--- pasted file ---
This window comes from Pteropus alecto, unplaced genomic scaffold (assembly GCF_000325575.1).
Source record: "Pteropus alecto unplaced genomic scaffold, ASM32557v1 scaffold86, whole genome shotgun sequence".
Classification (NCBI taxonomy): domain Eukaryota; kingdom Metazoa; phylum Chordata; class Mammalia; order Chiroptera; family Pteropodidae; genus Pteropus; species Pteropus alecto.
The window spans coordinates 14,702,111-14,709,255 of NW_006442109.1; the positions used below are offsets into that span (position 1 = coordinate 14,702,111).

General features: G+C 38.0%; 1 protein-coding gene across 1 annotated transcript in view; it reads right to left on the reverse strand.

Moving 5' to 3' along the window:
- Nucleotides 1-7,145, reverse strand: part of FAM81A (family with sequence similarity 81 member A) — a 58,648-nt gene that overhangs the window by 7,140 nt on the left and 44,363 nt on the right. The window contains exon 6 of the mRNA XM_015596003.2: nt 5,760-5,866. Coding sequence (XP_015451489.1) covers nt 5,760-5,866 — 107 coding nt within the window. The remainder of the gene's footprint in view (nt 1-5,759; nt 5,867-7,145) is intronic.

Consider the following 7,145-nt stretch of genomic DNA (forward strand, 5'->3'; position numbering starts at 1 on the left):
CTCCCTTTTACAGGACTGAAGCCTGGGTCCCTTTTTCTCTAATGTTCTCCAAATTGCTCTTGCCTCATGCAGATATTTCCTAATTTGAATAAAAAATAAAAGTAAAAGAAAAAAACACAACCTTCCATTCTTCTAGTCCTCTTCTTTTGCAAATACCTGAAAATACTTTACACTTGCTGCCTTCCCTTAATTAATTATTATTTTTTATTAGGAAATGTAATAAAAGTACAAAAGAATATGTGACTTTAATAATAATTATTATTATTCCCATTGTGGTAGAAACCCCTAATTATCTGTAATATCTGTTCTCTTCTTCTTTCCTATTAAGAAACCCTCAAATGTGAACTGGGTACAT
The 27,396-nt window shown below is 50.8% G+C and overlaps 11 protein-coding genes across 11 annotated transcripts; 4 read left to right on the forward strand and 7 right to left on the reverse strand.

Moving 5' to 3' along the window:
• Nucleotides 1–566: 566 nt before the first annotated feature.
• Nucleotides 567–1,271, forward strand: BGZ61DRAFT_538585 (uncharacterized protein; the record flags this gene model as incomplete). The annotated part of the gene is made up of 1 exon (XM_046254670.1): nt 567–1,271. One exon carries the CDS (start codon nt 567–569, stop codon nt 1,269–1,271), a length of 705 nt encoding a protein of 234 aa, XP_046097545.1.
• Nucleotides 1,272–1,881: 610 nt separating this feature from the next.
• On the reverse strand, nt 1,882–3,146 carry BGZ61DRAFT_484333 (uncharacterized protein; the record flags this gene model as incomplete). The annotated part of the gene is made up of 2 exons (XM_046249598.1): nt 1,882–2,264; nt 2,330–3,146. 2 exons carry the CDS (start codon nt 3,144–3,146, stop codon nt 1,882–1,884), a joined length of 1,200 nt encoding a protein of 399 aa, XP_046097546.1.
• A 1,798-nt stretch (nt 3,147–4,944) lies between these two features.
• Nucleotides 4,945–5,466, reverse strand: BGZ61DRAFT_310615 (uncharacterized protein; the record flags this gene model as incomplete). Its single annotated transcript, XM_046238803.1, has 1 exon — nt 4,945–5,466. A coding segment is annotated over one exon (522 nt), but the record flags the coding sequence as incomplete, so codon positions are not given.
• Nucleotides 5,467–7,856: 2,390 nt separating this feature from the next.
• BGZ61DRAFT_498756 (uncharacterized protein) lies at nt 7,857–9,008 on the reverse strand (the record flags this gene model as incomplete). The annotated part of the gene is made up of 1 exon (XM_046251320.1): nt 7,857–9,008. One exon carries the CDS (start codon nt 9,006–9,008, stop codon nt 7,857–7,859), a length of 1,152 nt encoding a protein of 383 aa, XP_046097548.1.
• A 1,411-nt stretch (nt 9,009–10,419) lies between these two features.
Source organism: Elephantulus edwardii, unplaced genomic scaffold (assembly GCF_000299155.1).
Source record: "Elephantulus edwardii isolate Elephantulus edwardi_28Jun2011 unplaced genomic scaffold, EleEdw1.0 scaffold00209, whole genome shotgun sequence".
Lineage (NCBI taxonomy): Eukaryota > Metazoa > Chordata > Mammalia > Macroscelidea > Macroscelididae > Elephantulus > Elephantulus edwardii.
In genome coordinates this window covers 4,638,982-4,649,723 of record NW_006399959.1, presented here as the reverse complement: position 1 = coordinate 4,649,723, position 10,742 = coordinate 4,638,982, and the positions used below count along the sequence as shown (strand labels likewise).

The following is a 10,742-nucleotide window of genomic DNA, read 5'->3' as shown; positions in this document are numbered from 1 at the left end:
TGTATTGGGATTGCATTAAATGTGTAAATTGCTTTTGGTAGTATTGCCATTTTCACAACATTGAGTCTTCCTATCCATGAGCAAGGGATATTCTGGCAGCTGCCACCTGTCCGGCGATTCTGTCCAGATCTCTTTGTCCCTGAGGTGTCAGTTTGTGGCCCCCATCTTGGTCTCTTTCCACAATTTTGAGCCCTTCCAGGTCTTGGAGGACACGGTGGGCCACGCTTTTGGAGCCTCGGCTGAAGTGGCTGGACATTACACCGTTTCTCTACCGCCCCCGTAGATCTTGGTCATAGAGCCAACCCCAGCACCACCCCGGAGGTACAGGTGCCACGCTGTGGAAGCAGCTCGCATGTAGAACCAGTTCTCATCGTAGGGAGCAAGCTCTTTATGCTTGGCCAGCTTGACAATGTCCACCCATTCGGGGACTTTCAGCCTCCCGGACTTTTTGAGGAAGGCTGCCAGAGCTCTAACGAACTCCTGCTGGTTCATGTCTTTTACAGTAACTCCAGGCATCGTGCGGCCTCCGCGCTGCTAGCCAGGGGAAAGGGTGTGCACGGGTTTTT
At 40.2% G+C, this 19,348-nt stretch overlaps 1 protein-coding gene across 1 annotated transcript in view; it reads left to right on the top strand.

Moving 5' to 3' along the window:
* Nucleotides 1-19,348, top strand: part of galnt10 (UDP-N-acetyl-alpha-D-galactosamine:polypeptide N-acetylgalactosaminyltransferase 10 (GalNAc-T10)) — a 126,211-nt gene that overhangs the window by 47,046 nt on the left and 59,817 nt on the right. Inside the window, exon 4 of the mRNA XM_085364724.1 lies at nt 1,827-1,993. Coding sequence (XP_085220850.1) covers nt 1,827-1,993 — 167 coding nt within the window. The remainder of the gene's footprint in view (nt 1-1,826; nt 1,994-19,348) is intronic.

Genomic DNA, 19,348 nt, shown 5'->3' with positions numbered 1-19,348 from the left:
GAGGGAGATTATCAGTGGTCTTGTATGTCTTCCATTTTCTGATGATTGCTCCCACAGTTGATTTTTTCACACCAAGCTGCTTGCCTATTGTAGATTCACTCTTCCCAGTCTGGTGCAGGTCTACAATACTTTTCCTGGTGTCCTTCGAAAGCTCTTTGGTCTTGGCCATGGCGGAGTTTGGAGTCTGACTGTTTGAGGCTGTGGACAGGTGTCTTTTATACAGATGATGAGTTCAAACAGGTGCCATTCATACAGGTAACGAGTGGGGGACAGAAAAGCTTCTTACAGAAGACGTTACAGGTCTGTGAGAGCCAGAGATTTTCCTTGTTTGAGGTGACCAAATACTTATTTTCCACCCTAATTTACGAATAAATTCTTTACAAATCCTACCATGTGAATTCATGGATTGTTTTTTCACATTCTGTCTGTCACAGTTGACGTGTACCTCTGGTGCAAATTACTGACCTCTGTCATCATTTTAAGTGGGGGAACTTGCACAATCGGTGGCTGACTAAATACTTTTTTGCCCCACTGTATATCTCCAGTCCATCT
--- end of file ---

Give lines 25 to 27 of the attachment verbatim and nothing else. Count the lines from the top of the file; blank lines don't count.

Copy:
The following is a 10,742-nucleotide window of genomic DNA, read 5'->3' as shown; positions in this document are numbered from 1 at the left end:
TGTATTGGGATTGCATTAAATGTGTAAATTGCTTTTGGTAGTATTGCCATTTTCACAACATTGAGTCTTCCTATCCATGAGCAAGGGATATTCTGGCAGCTGCCACCTGTCCGGCGATTCTGTCCAGATCTCTTTGTCCCTGAGGTGTCAGTTTGTGGCCCCCATCTTGGTCTCTTTCCACAATTTTGAGCCCTTCCAGGTCTTGGAGGACACGGTGGGCCACGCTTTTGGAGCCTCGGCTGAAGTGGCTGGACATTACACCGTTTCTCTACCGCCCCCGTAGATCTTGGTCATAGAGCCAACCCCAGCACCACCCCGGAGGTACAGGTGCCACGCTGTGGAAGCAGCTCGCATGTAGAACCAGTTCTCATCGTAGGGAGCAAGCTCTTTATGCTTGGCCAGCTTGACAATGTCCACCCATTCGGGGACTTTCAGCCTCCCGGACTTTTTGAGGAAGGCTGCCAGAGCTCTAACGAACTCCTGCTGGTTCATGTCTTTTACAGTAACTCCAGGCATCGTGCGGCCTCCGCGCTGCTAGCCAGGGGAAAGGGTGTGCACGGGTTTTT
At 40.2% G+C, this 19,348-nt stretch overlaps 1 protein-coding gene across 1 annotated transcript in view; it reads left to right on the top strand.